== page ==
Riding on the success of the human genome, confidence was high starting out on the zebrafish. However, it soon became obvious that one genome is not like another. Problems appeared that had never been encountered before. One of the many issues the teams faced was the amount of DNA - there was much less raw material to work with, compared to the human genome project. One solution, Alan says, was to combine material from 40 different fish. The result was enough DNA to prepare for the sequencing machines, but because it was from 40 individuals, the data that came out the other end were hard to interpret. It was difficult to find the consensus. Other issues were overcome with different laboratory preparation techniques and chemistries.
The zebrafish genome was also riddled with short repetitive sequences – most commonly repeats of ‘TA’. The sequencing wasn’t able to get through these, it would run into them and ‘just kind of tail off’. Other regions were impossible to sequences due to their tightly wound structure. These issues were not able to be resolved with the technology available at the time.
“I remember saying to one of the BoM [Board of Management] members back then - the only way that you're going to sort the worst regions of the human genome is to have really long reads of very high quality. It was obvious what the answer was, but that technology wasn't around for more than 10 years after we were talking about it,” says Alan.
Technology was changing though. ‘Next-generation sequencing’, from Illumina, was introduced to the Sanger Institute in around 2008. This technology produced very short, but almost error free, sequence reads of about 35 letters long. The ‘capillary reads’ derived from Sanger sequencing that had been used up until that point were about 1,000 letters long.
“At first they were too short to be useful,” Alan recalls. It was difficult to assemble and finish a genome sequence, and resulting genomes had many gaps and mistakes. But as the length of reads increased, to 100 base pairs, and 150, “Suddenly, we were able to use that technology, in combination with capillary sequencing,” Alan says.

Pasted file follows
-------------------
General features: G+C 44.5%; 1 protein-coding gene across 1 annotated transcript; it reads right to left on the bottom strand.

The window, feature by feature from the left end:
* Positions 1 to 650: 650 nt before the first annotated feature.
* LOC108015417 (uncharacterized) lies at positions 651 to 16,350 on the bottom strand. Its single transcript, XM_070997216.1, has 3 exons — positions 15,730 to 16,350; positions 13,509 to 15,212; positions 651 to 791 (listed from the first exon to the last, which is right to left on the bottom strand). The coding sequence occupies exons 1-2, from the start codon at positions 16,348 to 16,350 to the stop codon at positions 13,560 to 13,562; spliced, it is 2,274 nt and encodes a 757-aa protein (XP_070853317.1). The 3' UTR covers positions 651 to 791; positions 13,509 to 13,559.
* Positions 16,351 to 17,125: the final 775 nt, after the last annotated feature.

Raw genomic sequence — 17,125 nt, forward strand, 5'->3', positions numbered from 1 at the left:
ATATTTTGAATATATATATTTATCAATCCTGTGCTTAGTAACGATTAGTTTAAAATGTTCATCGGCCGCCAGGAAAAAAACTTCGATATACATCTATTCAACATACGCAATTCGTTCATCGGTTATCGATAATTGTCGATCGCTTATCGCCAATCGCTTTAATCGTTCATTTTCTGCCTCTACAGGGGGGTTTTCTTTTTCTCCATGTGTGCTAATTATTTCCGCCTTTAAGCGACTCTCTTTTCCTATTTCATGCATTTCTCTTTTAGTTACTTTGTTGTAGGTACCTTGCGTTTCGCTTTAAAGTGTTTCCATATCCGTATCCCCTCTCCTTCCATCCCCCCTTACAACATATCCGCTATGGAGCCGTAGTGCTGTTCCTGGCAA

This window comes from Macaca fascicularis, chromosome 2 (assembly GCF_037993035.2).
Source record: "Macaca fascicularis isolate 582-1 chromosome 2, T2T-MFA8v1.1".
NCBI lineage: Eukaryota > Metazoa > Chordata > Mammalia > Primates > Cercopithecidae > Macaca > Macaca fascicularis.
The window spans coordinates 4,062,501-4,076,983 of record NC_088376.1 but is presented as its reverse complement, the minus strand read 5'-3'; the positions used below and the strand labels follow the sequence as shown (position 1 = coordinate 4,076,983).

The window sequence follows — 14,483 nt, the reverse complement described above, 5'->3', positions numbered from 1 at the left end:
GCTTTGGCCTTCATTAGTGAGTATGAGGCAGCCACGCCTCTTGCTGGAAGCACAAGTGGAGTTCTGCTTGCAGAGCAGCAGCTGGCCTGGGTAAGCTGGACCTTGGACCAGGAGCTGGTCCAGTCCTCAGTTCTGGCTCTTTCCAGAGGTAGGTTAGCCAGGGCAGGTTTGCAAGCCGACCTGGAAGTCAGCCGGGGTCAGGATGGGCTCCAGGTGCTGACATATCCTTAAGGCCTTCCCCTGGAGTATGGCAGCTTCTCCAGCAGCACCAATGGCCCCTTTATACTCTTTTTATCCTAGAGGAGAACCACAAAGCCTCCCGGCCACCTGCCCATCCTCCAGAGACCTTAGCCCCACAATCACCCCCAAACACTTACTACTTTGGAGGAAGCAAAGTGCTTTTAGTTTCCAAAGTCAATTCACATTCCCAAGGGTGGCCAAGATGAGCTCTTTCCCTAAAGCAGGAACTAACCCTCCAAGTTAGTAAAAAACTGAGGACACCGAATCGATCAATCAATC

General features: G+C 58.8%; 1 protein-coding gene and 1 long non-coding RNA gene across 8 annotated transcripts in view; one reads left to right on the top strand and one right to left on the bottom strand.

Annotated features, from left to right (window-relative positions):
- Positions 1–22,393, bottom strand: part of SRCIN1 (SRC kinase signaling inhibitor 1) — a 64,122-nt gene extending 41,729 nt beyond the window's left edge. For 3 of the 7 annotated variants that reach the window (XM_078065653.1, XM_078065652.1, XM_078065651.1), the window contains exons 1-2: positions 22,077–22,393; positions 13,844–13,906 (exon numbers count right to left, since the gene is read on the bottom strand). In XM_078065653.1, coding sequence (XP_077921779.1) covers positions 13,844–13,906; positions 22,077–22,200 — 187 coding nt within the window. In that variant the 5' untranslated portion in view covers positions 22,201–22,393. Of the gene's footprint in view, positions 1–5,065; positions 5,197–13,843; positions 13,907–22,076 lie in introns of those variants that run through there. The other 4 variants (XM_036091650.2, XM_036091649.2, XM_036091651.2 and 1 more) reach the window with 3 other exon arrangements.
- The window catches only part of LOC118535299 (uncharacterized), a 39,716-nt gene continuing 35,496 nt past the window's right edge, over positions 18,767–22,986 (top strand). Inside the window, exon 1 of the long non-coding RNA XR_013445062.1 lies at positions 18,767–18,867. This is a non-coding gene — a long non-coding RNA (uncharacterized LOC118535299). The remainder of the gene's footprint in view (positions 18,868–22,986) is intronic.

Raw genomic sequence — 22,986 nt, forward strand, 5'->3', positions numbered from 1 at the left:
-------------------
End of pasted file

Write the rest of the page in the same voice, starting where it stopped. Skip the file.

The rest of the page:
Shorter reads also meant the software had to be updated to deal with them, and the much, much larger numbers of them. Alan worked with James Bonfield, Robert Davies and Andrew Whitwham, who wrote the next version of the Genome Assembly Program, GAP 5. “I helped with bug fixing, and just tested it to destruction really,” says Alan. “When I needed to do something and it didn't exist as a feature, then I'd be having a conversation with them and they would often find a way to help me do what I needed to do.”
The Sanger was increasingly approaching genomics at scale to sequence more human genomes, plus other organisms including pathogens, for the first time. Alan moved into the parasite genomics group where he set to work assembling helminth (parasitic worm) genomes.
Long read technologies, from Pacific Biosciences (PacBio) and Oxford Nanopore, became commercially available about 15 years ago, and were quickly introduced to the Sanger Institute. Though these platforms could sequence much longer stretches of DNA at a time, the results were initially relatively error prone. But, as the technology was progressively improved, Alan and his colleagues were able to put the data to use, too.
“When I joined the parasite genomics group, we had kind of a joke. Like…’Have you got the genome of Haemonchus contortus into chromosomes yet?’ And I’m looking at it and it's about 9000 pieces. And they're all from different haplotypes. I was coming into work, trying to do something that was impossible, for several years,” says Alan. But after a few years, using creative approaches and combining the technologies, they found a way to complete the puzzle.
“It’s rewarding when you've spent so long trying to do something to finally achieve it, and then to be able to see the research that can then be done off the back of that.”
Alan also learnt to code, and recently moved into the Sanger Institute’s Tree of Life programme, which aims to sequence the genomes of 70,000 species for the first time. “It was going back to what I knew – curating genomes,” says Alan. “It was a natural fit.”
Alan (back row, third from right) with the parasite genomics group